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Awesome, Bill Elliott dominates Brickyard field, scores back-to-back NASCAR wins

If the object of a car race is to determine the best driver, car and team on a given day, then the ninth Brickyard 400 on Sunday was a rousing success.

Bill Elliott, 46, became the oldest winner of one of NASCAR’s newest marquee events with a dominating victory in front of more than 300,000 fans at the Indianapolis Motor Speedway.

Elliott led 93-of-160 laps around the 2.5-mile track, including the last 12 after zipping past fellow veteran Rusty Wallace, to notch his 43rd career win and second in a row, following last weekend’s victory at Pocono.

“It seems like it’s been a lifetime getting here and I don’t know how to describe it,” Elliott said. “You just look back, all the hard work, I’m just proud of where I’m at today. I’m proud of the accomplishment.”

As exhilarating as victory was for Elliott, defeat was that disappointing for Wallace and pole sitter Tony Stewart.

Wallace handled his third Brickyard runner-up finish graciously. He said if he couldn’t win, he was glad Elliott did.

Stewart, who ran neck-and-neck with Elliott through the first half of the race, faded in the closing laps to finish 12th. The Columbus, Ind., native, in his haste to leave the track, punched a free-lance photographer working for The Star and left car owner Joe Gibbs to mend fences.

“I know it’s a bitter disappointment for everybody, including Tony,” Gibbs said. “This is the No. 1 place he wants to try to win a race. I thought we had a chance today, but hey, some other people were better, that’s all.”

On this oppressively hot August afternoon, with temperatures inside the cars approaching 135 degrees, nobody was better than Elliott. Or even close to being as good.

Besides Stewart early and Wallace late, only Mark Martin and Dale Jarrett showed any sign of being able to give Elliott’s Dodge a run for the money — $7.4 million in all, of which nearly $500,000 went to the winner.

But Jarrett was victimized by a mistake in the pits while his car was being fueled. Martin drifted out of the picture when his engine went sour.

Tenth place was of little consolation to two-time winner Jarrett.

“Not when you’ve got a car that should have finished, at the worst, second,” he said. “Could we have beaten Elliott? We’ll never know.”

The late fade was doubly distressing for Martin, who, with Winston Cup points leader Sterling Marlin experiencing engine problems, was in position to catch him in the points standings.

But instead of gaining, he actually lost ground by finishing 28th, one spot behind Marlin. Rookie Jimmie Johnson charged from 37th at the start to place ninth and pass Martin for second in the points, 93 behind Marlin.

“It’s a weird deal the way things are working out this year,” Marlin said. “It could have really been a bad day in the points, but the way it worked out wasn’t too bad.”

Elliott knows something about things having a funny way of working themselves out. He was contemplating retirement two years ago when he was forced to fold his struggling operation, but then Ray Evernham knocked on his door.

The former crew chief for Jeff Gordon, usually stoic in victory or defeat, was too choked up immediately after the race to talk. He was happy for himself, certainly, but equally so for Elliott.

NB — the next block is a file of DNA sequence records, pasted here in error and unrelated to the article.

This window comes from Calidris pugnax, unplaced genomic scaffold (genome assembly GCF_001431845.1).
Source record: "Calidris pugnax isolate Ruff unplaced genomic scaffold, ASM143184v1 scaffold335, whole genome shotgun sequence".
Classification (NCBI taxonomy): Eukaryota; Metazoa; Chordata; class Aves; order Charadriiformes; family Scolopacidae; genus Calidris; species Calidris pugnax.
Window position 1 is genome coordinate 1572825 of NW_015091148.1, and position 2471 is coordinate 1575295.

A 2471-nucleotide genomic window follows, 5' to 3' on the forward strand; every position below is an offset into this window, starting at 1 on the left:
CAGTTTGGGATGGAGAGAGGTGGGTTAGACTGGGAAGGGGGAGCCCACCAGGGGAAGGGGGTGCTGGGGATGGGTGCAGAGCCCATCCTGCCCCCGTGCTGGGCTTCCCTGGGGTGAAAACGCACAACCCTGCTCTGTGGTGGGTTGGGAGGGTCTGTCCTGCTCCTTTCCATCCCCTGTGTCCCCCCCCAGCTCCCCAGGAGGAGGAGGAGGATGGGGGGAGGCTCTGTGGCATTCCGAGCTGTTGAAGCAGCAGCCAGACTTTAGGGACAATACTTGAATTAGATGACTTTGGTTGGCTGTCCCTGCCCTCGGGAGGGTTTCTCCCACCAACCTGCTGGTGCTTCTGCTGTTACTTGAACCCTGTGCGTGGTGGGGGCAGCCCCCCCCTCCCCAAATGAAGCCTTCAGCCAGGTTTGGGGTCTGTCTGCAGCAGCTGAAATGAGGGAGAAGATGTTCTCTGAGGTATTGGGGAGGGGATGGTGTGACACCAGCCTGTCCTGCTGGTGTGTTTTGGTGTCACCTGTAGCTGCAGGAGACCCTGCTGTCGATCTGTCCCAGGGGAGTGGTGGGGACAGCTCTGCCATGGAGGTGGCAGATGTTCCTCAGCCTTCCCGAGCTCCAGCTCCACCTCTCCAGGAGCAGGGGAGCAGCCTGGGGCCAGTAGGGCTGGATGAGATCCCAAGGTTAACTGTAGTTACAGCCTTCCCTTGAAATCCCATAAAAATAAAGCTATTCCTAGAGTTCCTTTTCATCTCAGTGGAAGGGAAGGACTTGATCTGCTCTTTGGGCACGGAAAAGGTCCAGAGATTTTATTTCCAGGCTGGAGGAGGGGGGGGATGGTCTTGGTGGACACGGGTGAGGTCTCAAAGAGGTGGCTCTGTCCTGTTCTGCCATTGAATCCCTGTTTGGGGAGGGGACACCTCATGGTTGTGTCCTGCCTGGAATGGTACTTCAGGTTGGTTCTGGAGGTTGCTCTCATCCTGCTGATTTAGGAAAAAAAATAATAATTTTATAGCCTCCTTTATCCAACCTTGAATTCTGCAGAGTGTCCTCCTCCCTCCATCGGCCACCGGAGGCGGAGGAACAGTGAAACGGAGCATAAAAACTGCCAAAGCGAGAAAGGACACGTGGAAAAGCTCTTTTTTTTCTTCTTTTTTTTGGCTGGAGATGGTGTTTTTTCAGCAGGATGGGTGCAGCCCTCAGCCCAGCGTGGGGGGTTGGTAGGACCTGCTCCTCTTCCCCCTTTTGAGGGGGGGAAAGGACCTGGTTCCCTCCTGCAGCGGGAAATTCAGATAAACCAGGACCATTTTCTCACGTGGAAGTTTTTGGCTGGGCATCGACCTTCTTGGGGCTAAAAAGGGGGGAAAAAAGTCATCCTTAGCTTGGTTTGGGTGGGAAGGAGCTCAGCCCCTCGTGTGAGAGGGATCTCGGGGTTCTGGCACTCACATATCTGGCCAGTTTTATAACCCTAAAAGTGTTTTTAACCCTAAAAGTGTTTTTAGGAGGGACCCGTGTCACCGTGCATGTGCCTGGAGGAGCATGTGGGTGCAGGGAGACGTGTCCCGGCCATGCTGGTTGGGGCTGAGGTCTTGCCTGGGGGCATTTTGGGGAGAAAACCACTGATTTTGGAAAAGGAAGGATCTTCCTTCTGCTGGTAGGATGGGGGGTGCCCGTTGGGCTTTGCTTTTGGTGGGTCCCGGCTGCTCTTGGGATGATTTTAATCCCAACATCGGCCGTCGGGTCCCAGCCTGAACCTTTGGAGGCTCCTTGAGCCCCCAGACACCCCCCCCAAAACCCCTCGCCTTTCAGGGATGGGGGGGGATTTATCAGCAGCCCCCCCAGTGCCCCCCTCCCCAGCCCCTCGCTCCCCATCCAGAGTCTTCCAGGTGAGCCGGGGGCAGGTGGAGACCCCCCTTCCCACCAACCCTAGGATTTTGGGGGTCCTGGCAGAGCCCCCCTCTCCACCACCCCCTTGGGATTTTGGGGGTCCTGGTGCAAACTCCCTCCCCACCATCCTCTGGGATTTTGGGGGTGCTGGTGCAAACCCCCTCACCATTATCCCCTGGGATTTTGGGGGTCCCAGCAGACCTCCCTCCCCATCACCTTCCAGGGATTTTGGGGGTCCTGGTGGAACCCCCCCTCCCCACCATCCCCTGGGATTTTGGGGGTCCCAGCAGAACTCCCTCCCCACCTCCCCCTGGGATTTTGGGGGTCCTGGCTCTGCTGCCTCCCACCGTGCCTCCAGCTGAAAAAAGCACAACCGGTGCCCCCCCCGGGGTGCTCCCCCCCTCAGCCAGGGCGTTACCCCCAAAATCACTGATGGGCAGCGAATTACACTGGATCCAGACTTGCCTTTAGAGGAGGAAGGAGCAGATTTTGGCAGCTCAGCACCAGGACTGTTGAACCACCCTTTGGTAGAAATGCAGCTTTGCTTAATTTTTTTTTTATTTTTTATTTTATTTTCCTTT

“That’s kind of not like me. I don’t know where all that came from,” Evernham said. “Quite honestly, there were a lot of people who said, when I left (Gordon), that I was never going to win again, that I couldn’t accomplish this. All those things hit you all at once.”

Evernham said he hired Elliott partly on Gordon’s recommendation. Gordon was convinced the 1988 Winston Cup champion still had some victories left in him.

“I went in and said, ‘Look, something big is about to happen. I want you to drive for me,’ ” Evernham said. “I was really very fortunate to get him.”

Elliott showed several times Sunday he still has plenty left in his tank. He went toe-to-toe with Stewart and won, he blew past Wallace with the race on the line and shrugged off the inevitable late-race caution for debris by blasting away from Wallace on a restart with four laps remaining.

That confidence in his ability, he said, comes from the confidence Evernham showed in him during a rocky first season together.

“Regardless of how we ran all last year,” Elliott said, “Ray called me on Monday or Tuesday and said, ‘Look, we’ll get you a better race car next week.’

“You don’t know how good that made me feel. To know he supported me, that no one was talking behind my back, just made me want to come back and drive the car a little bit harder.”

Wallace had a front-row seat to just how hard Elliott is willing to push. He said he got a grin on his face as Elliott went by because he remembered a few years ago when the media were calling for Elliott and the late Dale Earnhardt to retire. Earnhardt was able to quiet his detractors, and now the Elliott bandwagon is filling up fast.

“All of a sudden he’s great and he’s the man to beat,” Wallace said. “So when he passed me, I’m like, ‘That’s OK.’ If I had to be passed by anybody, I’d rather it be Ryan (teammate Newman) or Bill.”

How much has Elliott’s career turned? He went seven years, from 1994 to 2001, without a victory. Next week at Watkins Glen, N.Y., he goes for his third in three weeks.

By Steve Ballard
The Indianapolis Star

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